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Saturday April 27, 2013
By NG BEI SHAN firstname.lastname@example.org
I remember vividly a message that my high school teacher conveyed about a decade ago. “When you are pointing fingers at others, three of your fingers are directed to yourself.”
Finding fault in others is probably a much easier task compared with throwing something back at one’s self. How often do we find ourselves in conversations whereby the amount of criticism overshadows the slew of constructive ideas that were shared? It is also interesting to observe how people are easily attracted to such comments and even hype up topics that usually involves the scrutiny of others’ gaffes.
Especially in some of the heated general election campaign speeches and talks, finger-pointing is apparent to a certain extent and it’s overdone. It is almost odd to see or hear speakers not take a dig the blunder of their rivals or even thrash them.
That makes me wonder, why can’t candidates talk about what they could offer or spread the pro bono ideas they have in order to persuade people to vote for them? What good could sabotaging others do to win influence?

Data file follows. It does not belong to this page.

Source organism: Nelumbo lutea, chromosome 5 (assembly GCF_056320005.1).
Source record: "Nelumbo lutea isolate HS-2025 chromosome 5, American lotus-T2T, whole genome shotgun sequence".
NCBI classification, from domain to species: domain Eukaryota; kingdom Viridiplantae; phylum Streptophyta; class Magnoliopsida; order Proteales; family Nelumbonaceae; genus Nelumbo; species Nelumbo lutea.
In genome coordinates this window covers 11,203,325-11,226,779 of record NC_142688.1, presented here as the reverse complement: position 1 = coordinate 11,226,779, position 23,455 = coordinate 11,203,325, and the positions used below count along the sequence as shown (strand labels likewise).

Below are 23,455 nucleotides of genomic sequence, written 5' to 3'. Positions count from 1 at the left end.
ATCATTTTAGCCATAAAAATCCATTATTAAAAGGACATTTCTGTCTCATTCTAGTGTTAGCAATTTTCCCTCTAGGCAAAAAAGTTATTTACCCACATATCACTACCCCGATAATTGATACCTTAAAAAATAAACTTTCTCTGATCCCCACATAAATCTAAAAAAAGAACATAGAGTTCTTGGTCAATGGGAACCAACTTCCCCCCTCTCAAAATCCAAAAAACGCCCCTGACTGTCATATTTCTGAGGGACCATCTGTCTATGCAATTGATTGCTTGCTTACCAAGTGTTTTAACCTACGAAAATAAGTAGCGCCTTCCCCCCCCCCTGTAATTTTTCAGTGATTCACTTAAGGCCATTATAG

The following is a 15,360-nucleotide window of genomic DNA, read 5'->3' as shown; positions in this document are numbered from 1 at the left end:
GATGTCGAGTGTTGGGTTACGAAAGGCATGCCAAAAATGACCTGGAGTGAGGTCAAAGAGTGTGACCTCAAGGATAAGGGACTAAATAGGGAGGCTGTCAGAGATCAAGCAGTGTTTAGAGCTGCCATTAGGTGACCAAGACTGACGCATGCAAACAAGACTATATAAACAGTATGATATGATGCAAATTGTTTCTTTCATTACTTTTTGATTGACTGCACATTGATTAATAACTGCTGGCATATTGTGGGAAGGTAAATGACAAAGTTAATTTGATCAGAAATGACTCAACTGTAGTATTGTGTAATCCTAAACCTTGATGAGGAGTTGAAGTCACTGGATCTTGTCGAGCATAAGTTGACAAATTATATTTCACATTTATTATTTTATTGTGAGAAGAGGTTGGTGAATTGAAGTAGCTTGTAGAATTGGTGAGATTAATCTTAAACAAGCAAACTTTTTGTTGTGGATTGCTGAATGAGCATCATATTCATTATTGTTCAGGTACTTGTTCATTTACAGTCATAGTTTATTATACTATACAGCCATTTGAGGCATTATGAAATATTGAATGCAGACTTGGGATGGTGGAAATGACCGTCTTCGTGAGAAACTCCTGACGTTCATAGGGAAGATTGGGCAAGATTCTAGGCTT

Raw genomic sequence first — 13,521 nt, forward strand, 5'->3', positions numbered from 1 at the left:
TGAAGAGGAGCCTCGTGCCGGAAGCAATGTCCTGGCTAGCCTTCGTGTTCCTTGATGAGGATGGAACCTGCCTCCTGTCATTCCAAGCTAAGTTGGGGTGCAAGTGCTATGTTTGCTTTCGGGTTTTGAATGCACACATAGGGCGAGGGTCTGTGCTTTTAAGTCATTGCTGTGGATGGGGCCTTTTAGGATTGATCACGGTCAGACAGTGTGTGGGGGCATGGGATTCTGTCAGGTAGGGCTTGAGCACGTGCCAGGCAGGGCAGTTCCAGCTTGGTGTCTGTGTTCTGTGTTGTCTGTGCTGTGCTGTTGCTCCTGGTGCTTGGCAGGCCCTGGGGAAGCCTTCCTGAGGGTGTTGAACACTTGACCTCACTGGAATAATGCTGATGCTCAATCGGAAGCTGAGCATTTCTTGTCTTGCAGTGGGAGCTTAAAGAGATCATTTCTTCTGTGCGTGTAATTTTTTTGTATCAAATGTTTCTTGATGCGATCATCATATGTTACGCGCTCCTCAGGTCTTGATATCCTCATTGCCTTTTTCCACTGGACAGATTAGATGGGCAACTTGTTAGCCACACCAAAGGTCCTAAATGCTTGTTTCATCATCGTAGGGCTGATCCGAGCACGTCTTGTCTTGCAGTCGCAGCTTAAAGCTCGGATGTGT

A friend differed.
“How appealing can a talk that’s loaded with just facts and numbers be? They need to stir people’s sentiments!”
He was probably right. Emotions are powerful and often overrule logic and rationale. Some times, the fiercer some speakers are, the louder the applaud they received.
Another friend pointed out. “Of course they have to do that to win the contest.”
That makes me wonder again. There are positive and negative emotions but it seems that the latter creates a greater impact.
Could that possibly be the reason why some would go all the way to mar others?
In the song Judge not, Bob Marley sang: “I know I’m not perfect and I don’t live to be, so before you point fingers, make sure your hands are clean.”
I would be totally disappointed to see if finger-pointing is the only weapon a candidate has. As a voter, I expect to choose a leader who is capable of strategising, planning, executing and solving problems, not just someone who can talk big.
If all the person can do is point fingers or belittle his or her opponent, talk is not only cheap, it is also toxic.
As entertaining as some speeches that poke fun of others could be, I definitely look forward to hearing talks that impress me intellectually.
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